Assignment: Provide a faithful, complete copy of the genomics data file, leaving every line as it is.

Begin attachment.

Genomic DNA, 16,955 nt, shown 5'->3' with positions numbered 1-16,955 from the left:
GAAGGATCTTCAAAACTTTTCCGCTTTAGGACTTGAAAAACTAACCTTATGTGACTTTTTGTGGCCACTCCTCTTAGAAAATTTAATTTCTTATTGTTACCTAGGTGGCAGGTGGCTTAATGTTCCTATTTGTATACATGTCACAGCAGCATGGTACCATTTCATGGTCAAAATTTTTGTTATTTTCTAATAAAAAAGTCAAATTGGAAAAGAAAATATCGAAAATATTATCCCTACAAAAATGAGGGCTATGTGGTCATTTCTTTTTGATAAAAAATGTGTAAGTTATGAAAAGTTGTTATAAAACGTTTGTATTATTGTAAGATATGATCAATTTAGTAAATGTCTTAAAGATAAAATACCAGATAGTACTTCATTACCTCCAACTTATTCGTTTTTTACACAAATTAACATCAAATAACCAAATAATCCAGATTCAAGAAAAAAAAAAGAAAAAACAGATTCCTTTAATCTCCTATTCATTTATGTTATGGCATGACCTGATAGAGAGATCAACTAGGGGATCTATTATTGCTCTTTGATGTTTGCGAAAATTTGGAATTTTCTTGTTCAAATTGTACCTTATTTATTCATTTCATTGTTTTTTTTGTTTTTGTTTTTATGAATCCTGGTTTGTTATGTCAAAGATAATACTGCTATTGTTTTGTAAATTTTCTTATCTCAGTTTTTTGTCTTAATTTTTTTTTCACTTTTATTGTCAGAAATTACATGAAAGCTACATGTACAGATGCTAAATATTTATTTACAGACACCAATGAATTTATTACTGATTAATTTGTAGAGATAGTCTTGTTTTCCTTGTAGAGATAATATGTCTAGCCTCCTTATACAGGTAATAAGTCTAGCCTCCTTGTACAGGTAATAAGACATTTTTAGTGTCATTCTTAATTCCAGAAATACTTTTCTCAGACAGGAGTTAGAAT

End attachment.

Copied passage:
Genomic DNA, 16,955 nt, shown 5'->3' with positions numbered 1-16,955 from the left:
GAAGGATCTTCAAAACTTTTCCGCTTTAGGACTTGAAAAACTAACCTTATGTGACTTTTTGTGGCCACTCCTCTTAGAAAATTTAATTTCTTATTGTTACCTAGGTGGCAGGTGGCTTAATGTTCCTATTTGTATACATGTCACAGCAGCATGGTACCATTTCATGGTCAAAATTTTTGTTATTTTCTAATAAAAAAGTCAAATTGGAAAAGAAAATATCGAAAATATTATCCCTACAAAAATGAGGGCTATGTGGTCATTTCTTTTTGATAAAAAATGTGTAAGTTATGAAAAGTTGTTATAAAACGTTTGTATTATTGTAAGATATGATCAATTTAGTAAATGTCTTAAAGATAAAATACCAGATAGTACTTCATTACCTCCAACTTATTCGTTTTTTACACAAATTAACATCAAATAACCAAATAATCCAGATTCAAGAAAAAAAAAAGAAAAAACAGATTCCTTTAATCTCCTATTCATTTATGTTATGGCATGACCTGATAGAGAGATCAACTAGGGGATCTATTATTGCTCTTTGATGTTTGCGAAAATTTGGAATTTTCTTGTTCAAATTGTACCTTATTTATTCATTTCATTGTTTTTTTTGTTTTTGTTTTTATGAATCCTGGTTTGTTATGTCAAAGATAATACTGCTATTGTTTTGTAAATTTTCTTATCTCAGTTTTTTGTCTTAATTTTTTTTTCACTTTTATTGTCAGAAATTACATGAAAGCTACATGTACAGATGCTAAATATTTATTTACAGACACCAATGAATTTATTACTGATTAATTTGTAGAGATAGTCTTGTTTTCCTTGTAGAGATAATATGTCTAGCCTCCTTATACAGGTAATAAGTCTAGCCTCCTTGTACAGGTAATAAGACATTTTTAGTGTCATTCTTAATTCCAGAAATACTTTTCTCAGACAGGAGTTAGAAT